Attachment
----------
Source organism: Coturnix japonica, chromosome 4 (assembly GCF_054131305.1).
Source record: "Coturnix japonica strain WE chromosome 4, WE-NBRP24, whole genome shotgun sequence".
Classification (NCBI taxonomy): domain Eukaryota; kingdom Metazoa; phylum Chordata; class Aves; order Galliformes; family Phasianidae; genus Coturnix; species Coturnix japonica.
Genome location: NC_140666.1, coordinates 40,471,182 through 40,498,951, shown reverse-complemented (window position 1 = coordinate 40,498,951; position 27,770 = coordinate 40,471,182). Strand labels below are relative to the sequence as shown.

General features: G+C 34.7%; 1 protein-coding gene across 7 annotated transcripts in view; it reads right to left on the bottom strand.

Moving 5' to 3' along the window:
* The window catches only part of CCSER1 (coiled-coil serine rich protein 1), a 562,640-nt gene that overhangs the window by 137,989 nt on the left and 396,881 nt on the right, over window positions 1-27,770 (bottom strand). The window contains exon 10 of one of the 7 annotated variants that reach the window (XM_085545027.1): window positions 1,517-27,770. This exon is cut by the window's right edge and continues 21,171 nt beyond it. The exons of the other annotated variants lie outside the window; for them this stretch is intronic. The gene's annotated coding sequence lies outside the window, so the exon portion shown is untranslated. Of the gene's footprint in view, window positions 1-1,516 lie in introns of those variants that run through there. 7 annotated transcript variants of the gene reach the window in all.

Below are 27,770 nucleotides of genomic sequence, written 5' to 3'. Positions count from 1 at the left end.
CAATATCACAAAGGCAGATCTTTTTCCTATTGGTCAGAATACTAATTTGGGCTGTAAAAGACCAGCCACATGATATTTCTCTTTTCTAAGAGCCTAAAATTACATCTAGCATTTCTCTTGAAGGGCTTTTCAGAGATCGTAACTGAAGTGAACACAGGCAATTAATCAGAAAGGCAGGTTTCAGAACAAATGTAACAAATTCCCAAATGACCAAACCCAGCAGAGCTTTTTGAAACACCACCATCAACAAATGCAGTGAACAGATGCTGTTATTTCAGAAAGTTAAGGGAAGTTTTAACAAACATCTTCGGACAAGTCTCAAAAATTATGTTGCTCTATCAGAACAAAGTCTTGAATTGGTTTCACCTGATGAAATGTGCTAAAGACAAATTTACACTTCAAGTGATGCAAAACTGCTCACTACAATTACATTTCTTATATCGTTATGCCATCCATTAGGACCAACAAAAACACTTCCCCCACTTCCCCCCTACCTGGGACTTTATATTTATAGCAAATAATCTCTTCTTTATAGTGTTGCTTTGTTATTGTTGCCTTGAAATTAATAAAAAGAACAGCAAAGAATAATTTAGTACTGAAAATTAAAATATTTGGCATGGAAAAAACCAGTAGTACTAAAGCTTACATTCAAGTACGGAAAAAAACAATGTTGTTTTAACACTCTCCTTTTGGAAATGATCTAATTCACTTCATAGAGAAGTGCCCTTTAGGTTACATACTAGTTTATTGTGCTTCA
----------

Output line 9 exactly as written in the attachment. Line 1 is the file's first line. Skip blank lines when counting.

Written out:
CAATATCACAAAGGCAGATCTTTTTCCTATTGGTCAGAATACTAATTTGGGCTGTAAAAGACCAGCCACATGATATTTCTCTTTTCTAAGAGCCTAAAATTACATCTAGCATTTCTCTTGAAGGGCTTTTCAGAGATCGTAACTGAAGTGAACACAGGCAATTAATCAGAAAGGCAGGTTTCAGAACAAATGTAACAAATTCCCAAATGACCAAACCCAGCAGAGCTTTTTGAAACACCACCATCAACAAATGCAGTGAACAGATGCTGTTATTTCAGAAAGTTAAGGGAAGTTTTAACAAACATCTTCGGACAAGTCTCAAAAATTATGTTGCTCTATCAGAACAAAGTCTTGAATTGGTTTCACCTGATGAAATGTGCTAAAGACAAATTTACACTTCAAGTGATGCAAAACTGCTCACTACAATTACATTTCTTATATCGTTATGCCATCCATTAGGACCAACAAAAACACTTCCCCCACTTCCCCCCTACCTGGGACTTTATATTTATAGCAAATAATCTCTTCTTTATAGTGTTGCTTTGTTATTGTTGCCTTGAAATTAATAAAAAGAACAGCAAAGAATAATTTAGTACTGAAAATTAAAATATTTGGCATGGAAAAAACCAGTAGTACTAAAGCTTACATTCAAGTACGGAAAAAAACAATGTTGTTTTAACACTCTCCTTTTGGAAATGATCTAATTCACTTCATAGAGAAGTGCCCTTTAGGTTACATACTAGTTTATTGTGCTTCA